What are the motifs in Hamlet?
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Two motifs (re recurring structures, contrasts, or literary devices that can help to develop and inform the text’s major themes) in Hamlet deal with incest and misogyny.
Incest and Incestuous Desire: incest runs throughout the play and is frequently alluded to by Hamlet and the ghost, most obviously in conversations about Gertrude and Claudius, the former brother-in-law and sister-in-law who are now married. A subtle motif of incestuous desire can be found in the relationship of Laertes and Ophelia, as Laertes sometimes speaks to his sister in suggestively sexual terms and, at her funeral, leaps into her grave to hold her in his arms. However, the strongest overtones of incestuous desire arise in the relationship of Hamlet and Gertrude, in Hamlet’s fixation on Gertrude’s sex life with Claudius and his preoccupation with her in general.
Misogyny: Shattered by his mother’s decision to marry Claudius so soon after her husband’s death, Hamlet becomes cynical about women in general, showing a particular obsession with what he perceives to be a connection between female sexuality and moral corruption. This motif occurs sporadically throughout the play, but it is an important inhibiting factor in Hamlet’s relationships with Ophelia and Gertrude. He urges Ophelia to go to a nunnery rather than experience the corruptions of sexuality and exclaims of Gertrude, “Frailty, thy name is woman” (I.ii.146).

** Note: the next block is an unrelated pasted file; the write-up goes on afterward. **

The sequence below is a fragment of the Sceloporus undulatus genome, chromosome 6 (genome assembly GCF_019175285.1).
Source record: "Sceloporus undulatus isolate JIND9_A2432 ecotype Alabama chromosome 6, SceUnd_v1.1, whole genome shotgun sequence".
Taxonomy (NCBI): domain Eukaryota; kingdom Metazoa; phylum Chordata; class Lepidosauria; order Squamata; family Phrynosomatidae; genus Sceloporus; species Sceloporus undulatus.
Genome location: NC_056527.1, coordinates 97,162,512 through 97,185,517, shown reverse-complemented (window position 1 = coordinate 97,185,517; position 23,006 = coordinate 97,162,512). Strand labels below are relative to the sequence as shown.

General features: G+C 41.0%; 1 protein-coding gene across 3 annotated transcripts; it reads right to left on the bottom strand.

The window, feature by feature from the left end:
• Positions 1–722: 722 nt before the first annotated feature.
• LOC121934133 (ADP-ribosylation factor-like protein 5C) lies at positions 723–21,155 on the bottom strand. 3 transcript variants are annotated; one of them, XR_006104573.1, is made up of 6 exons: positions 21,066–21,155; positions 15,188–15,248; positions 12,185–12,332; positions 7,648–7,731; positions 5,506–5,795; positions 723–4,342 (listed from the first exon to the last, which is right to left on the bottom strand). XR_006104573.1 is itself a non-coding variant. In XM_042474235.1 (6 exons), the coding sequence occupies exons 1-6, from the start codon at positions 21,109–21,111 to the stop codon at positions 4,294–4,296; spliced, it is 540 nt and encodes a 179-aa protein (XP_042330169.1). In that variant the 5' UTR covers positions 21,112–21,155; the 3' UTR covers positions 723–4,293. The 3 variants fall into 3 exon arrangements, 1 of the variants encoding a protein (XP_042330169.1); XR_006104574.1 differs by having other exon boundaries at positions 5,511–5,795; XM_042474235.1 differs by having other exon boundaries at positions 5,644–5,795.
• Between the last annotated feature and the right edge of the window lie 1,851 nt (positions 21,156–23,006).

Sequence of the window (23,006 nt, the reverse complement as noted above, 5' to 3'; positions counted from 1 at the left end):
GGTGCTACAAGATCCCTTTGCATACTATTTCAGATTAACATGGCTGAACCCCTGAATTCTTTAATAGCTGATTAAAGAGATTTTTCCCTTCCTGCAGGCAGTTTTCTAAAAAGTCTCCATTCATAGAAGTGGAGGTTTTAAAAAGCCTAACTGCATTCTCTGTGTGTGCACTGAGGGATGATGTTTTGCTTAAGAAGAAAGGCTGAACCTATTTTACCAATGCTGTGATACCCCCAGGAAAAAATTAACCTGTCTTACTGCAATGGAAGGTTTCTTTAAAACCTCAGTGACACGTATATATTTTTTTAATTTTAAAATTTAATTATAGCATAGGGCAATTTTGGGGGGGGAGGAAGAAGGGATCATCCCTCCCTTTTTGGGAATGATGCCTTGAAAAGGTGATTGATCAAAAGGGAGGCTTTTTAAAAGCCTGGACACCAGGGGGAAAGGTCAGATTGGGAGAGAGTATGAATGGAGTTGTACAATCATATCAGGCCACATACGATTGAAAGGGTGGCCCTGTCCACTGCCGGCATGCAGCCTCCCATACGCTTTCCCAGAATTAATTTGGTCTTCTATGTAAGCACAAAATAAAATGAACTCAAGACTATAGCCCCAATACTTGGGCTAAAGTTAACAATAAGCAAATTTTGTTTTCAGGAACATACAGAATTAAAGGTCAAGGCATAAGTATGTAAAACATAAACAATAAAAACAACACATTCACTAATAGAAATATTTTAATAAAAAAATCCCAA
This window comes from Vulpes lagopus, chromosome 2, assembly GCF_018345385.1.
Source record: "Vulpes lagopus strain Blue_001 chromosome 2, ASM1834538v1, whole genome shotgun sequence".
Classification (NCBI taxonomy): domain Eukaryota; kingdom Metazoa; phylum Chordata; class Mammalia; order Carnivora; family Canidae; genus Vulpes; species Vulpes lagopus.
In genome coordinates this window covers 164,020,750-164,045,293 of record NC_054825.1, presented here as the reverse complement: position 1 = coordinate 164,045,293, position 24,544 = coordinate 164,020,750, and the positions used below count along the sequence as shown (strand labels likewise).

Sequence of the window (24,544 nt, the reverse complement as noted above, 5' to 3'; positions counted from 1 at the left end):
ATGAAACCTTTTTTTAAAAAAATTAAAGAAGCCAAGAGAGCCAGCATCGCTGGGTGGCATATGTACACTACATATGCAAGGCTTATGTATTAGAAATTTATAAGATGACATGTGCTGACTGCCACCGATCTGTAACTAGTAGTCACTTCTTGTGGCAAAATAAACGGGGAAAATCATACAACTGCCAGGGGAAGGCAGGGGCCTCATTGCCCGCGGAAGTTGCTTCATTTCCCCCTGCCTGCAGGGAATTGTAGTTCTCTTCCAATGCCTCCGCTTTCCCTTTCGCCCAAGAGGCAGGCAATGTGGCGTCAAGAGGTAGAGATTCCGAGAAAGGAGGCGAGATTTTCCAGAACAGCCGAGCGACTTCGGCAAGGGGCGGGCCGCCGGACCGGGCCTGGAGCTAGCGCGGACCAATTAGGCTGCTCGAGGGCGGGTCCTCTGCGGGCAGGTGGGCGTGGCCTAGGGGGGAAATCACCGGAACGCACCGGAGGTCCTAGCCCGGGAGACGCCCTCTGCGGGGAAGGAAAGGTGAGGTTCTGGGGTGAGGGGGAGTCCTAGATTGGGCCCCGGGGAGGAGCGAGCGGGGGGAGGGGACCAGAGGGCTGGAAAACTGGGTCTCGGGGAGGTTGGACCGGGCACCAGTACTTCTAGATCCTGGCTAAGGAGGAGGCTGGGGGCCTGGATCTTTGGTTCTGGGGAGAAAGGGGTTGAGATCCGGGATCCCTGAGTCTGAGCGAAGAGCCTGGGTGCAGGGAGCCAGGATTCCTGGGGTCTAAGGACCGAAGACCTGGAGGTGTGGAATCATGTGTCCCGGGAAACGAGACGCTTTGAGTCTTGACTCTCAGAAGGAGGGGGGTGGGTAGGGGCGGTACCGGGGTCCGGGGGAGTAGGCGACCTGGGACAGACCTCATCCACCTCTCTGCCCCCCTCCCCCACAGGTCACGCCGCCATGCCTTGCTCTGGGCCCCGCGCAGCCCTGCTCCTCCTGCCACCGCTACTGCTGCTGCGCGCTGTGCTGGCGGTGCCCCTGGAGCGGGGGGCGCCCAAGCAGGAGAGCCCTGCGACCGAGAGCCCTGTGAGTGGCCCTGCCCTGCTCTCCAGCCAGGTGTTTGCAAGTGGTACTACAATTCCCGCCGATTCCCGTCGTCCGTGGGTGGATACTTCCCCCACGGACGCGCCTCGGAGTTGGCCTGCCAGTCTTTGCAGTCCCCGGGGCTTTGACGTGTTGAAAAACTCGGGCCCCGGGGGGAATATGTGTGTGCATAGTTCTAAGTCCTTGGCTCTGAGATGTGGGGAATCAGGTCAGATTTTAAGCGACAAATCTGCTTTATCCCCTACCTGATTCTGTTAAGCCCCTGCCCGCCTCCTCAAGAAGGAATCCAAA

One of the motifs in the play Hamlet is the Oedipus Complex. It is defined as a male child’s unconscious desires for the exclusive love of his mother (Wikipedia) Throughout the play Hamlet's reaction toward his mother is shown. . Hamlet is very resentful of Claudius not only for killing his father, but also marrying his mother so hastily he states: “She married___O most wicked speed: to post/ With such dexterity to incestuous sheets, / It is not, nor it cannot come to good, / But break my heart, for I must hold my tongue” (1.2.155-158). Why would Hamlet have to hold his tongue if this is his mother should he have been able to discuss issues with her. Maybe Hamlet is holding his tongue because he wants to confess his desires to his mother, which he is unable to do.
1. decay and decadence: in descriptions of Claudius, in Marcellus' famous claim that something is rotten in the state of Denmark, and repeated throughout the play, vegetative decay symbolizes evil and the irreducible fact of death. The culmination of this might be the moment when a clown gravedigger hands Hamlet the skull of his father's court jester. An interesting contrast is all the floral and herbal imagery surrounding Ophelia. Shakespeare is creating a sonnet-worthy extended metaphor about the fragility of real living things.
2. loyalty: There are many lovely moments in the play where men express trust: these namely occur between Hamlet and Horatio and finally between Hamlet and Laertes, then in Fortinbras' final speech. The fidelity of Horatio is extremely important in establishing the extent of Hamlet's integrity.
3. Unspoken or hidden love: Hamlet pushes Ophelia away because he is tainted; he breaks her heart because he is sure his proximity would only destroy her (and he is right!). In all of Hamlet's words to Ophelia he echoes his first two soliloquies in his preoccupation with his own defilement. Finally, when the other characters witness Ophelia's distracted singing, they believe she is addressing her father. Yet Ophelia addresses her false lover, and also speaks of him as if he were as good as dead.
the five senses.
Poison is one of the main ideas tht constintly comes around. The play Hamlet, explres all the different disiuses poison can be, ex. love, lies, revenge, grief, and death by poison. poison is something that can effect your body, not by death alone, but causing madness.
Time; War; Animals; Ears/Hearing; Disease; Wit
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